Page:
Pulling out key ideas, we began to play around with mapping and drawing things out on the whiteboard. This discussion and visualization helped us realize pretty quickly that our initial prompt — an “interface” that helps patients and families access existing resources — was too limiting and actually not as important as we originally believed. So, we adjusted course and began to flesh out something more programmatic: a series of workshops with a digital tool for teens to help them meet specific goals along their journey that would help them prepare for entering the adult healthcare environment. We felt confident in this decision because 1) the teens who had participated in our workshops told us how helpful they were for understanding the transition of care journey, and 2) the teens we interviewed told us that their smartphones are an important way for them to communicate and access information. (The Pew Research Center’s Teens, Social Media & Technology Overview 2015 also lent support to what we heard: 92% of teens age 15–17 have access to a cell phone.)
With this new direction more clearly defined and agreed upon, we sketched different ideas for the digital tool component of the program, which produced some interesting possibilities. We were most excited about experimenting with an idea for a SMS messaging application which would send periodic messages to teens during their transition years (typically age 14 to 18). As a platform, using basic text messaging made the most sense because it doesn’t require an app to download (and therefore require much front-end development), it’s portable across virtually every mobile phone, and it is one of the most dominant communication channels among our target users (teens).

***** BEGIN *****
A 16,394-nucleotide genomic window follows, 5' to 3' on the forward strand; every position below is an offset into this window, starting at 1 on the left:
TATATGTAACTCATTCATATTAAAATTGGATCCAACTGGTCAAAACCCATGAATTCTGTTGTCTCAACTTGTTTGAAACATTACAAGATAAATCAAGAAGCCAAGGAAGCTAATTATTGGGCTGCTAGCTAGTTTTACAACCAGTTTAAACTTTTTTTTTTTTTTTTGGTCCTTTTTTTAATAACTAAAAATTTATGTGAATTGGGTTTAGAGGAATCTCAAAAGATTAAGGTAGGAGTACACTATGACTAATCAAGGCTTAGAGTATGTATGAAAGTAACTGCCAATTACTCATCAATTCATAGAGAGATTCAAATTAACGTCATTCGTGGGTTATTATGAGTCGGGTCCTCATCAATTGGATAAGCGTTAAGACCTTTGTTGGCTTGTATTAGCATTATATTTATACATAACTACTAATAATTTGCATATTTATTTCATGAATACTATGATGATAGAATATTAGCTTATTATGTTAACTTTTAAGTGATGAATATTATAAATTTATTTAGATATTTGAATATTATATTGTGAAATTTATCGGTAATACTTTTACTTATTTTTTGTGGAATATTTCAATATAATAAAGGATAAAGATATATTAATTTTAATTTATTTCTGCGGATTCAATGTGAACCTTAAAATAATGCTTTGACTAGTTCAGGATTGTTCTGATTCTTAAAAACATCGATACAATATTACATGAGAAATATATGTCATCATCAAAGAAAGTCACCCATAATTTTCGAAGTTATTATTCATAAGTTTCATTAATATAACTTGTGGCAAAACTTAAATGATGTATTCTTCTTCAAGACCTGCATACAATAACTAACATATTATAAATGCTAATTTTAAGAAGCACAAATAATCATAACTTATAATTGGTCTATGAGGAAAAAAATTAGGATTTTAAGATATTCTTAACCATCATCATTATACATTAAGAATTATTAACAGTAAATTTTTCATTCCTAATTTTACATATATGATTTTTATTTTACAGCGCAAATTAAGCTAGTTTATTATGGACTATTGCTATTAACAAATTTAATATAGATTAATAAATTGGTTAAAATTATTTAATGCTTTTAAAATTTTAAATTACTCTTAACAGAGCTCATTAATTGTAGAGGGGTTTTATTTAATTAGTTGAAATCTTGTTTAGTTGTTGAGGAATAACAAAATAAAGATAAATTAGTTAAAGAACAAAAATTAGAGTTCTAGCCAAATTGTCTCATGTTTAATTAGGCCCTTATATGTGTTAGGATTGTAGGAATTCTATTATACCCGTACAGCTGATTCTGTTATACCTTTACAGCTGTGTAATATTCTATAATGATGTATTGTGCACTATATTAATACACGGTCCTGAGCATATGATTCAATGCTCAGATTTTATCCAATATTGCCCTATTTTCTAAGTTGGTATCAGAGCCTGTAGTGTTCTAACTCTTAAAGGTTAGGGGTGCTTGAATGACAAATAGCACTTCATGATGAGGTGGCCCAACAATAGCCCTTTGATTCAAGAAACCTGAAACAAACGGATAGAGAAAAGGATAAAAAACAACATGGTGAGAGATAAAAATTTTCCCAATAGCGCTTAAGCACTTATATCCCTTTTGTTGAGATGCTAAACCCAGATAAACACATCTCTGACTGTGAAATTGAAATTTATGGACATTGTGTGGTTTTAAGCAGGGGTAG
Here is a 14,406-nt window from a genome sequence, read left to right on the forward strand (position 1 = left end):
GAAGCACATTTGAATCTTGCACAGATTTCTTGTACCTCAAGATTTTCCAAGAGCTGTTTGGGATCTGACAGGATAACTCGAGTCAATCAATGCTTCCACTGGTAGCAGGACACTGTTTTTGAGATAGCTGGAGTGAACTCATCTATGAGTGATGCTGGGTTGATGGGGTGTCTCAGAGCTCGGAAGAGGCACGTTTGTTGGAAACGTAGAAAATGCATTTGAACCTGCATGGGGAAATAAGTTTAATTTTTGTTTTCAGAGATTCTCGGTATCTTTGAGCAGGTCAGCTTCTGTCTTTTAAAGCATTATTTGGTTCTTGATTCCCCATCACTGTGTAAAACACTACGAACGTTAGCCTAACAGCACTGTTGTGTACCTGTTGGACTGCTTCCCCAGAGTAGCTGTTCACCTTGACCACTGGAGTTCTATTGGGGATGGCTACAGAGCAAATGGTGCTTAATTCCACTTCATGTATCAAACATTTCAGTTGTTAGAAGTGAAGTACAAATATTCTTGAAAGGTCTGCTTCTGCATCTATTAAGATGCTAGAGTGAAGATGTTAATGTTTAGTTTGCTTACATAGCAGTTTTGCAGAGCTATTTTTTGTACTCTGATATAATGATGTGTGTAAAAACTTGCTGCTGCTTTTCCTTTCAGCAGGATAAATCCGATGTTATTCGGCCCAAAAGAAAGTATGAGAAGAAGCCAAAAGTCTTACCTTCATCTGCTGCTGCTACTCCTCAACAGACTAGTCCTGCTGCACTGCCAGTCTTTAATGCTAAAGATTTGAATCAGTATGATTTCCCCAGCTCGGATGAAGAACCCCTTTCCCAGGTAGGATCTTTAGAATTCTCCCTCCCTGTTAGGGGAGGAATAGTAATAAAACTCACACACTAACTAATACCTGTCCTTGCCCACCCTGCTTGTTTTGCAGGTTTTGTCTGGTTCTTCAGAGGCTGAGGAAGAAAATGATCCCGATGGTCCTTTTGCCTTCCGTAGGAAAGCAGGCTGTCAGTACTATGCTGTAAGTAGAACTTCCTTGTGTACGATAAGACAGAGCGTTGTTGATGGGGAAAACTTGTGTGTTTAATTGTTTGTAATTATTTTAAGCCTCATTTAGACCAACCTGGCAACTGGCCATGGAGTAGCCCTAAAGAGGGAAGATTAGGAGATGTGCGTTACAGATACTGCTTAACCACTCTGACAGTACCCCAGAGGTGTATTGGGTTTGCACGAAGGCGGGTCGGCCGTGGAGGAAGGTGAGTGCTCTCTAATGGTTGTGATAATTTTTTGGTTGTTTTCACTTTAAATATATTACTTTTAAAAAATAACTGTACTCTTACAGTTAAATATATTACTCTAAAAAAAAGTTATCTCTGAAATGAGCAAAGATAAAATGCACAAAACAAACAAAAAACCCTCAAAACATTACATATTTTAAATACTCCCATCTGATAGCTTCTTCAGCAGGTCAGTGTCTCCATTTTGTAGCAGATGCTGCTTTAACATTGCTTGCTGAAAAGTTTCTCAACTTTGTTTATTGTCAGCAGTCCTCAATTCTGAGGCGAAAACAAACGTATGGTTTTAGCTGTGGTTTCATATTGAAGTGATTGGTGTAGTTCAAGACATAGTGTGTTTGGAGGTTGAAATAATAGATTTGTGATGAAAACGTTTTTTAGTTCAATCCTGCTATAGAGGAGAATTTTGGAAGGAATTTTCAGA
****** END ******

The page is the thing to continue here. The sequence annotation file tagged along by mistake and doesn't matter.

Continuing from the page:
The goal of the interactive text messages and the transition workshops is to help patients meet key milestones along their journey that will help them prepare for becoming more independent in managing their chronic conditions. The messages invite interaction by asking teens about different aspects of their healthcare, then responding with appropriate encouragement and advice (non-medical) and also directing them toward additional resources. The text message interactions would be scheduled according to what we know about the sequence of hard and soft skills acquisition that is important to successful transition.